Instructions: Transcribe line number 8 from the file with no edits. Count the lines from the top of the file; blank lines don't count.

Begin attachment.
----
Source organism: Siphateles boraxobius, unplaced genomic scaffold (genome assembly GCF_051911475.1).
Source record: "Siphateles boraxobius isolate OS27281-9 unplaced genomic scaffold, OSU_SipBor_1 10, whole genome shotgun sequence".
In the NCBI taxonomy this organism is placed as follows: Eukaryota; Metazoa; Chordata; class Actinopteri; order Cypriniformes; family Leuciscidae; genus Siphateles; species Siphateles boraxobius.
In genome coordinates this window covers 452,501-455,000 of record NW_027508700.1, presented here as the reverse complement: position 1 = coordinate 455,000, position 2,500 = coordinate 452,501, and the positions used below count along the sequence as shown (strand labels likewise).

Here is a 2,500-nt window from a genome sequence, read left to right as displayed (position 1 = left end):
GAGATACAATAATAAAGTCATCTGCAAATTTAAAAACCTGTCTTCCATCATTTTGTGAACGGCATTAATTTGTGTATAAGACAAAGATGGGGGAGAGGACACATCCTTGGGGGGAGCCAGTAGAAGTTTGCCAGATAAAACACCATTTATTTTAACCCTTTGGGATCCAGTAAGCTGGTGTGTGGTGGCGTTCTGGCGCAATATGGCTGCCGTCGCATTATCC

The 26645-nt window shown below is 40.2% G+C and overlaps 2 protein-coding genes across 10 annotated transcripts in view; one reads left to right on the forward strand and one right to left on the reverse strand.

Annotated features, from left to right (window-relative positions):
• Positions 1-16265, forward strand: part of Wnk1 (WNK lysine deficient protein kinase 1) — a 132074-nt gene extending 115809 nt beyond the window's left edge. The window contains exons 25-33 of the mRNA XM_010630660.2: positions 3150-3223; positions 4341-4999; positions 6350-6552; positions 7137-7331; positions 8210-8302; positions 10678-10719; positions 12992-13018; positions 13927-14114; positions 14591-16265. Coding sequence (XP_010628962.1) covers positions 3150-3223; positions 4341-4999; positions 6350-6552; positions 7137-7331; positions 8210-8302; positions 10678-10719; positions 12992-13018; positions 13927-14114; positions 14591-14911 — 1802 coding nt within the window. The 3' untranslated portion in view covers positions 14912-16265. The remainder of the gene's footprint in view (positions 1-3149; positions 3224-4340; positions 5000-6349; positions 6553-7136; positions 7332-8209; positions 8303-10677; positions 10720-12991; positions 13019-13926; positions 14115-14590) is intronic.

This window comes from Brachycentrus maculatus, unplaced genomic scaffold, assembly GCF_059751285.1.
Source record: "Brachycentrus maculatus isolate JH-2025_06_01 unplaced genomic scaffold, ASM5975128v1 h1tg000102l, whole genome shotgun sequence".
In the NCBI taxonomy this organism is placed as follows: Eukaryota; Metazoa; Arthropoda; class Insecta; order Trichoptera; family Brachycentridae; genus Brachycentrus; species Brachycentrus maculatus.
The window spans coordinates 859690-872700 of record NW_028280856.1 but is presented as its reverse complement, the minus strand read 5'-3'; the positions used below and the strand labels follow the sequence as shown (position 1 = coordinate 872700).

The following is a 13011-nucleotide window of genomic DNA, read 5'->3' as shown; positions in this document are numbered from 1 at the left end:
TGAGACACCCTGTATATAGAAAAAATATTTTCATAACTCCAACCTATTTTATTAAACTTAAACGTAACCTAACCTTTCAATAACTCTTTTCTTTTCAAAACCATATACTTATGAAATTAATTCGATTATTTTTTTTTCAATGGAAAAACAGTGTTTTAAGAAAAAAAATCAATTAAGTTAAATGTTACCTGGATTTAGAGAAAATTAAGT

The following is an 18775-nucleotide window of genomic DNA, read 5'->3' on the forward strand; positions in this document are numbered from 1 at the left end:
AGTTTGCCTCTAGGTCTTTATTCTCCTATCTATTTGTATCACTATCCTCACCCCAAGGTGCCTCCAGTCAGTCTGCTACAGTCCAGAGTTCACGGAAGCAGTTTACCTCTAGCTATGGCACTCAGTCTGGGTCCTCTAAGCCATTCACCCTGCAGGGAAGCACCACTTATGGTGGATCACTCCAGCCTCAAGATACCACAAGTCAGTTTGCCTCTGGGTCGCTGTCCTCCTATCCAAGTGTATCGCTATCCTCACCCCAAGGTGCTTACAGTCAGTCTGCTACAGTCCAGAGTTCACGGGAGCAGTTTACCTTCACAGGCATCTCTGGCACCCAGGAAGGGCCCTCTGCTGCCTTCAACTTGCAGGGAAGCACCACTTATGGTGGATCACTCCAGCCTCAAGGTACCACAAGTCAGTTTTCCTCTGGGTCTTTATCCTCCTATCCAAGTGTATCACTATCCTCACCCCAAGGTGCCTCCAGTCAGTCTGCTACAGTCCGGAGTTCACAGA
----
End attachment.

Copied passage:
Annotated features, from left to right (window-relative positions):